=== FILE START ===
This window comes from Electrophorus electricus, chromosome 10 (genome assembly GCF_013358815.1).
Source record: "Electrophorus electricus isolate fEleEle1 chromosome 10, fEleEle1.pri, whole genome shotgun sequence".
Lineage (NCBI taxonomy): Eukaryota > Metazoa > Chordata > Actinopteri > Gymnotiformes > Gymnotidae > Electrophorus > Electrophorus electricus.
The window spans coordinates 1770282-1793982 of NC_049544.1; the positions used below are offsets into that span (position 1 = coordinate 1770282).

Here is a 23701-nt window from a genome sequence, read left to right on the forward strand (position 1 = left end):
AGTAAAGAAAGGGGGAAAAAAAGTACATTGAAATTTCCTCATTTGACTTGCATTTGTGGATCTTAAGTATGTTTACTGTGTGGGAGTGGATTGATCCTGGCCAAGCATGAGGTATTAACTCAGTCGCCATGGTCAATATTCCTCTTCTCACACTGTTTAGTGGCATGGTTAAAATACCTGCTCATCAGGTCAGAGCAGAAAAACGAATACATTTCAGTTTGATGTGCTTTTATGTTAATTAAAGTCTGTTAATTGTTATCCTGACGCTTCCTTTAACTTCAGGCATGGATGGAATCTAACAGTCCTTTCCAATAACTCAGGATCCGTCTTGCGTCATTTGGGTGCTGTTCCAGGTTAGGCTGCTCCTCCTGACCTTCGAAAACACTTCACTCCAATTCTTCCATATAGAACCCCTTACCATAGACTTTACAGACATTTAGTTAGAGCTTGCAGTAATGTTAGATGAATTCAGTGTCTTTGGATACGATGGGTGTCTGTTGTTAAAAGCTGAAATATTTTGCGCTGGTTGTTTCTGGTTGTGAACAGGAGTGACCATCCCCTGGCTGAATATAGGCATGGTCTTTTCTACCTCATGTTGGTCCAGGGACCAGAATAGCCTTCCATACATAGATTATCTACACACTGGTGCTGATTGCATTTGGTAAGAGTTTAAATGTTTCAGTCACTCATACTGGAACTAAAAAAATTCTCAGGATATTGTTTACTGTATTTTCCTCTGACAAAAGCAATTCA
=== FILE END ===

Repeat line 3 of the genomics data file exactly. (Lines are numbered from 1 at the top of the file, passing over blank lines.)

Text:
Lineage (NCBI taxonomy): Eukaryota > Metazoa > Chordata > Actinopteri > Gymnotiformes > Gymnotidae > Electrophorus > Electrophorus electricus.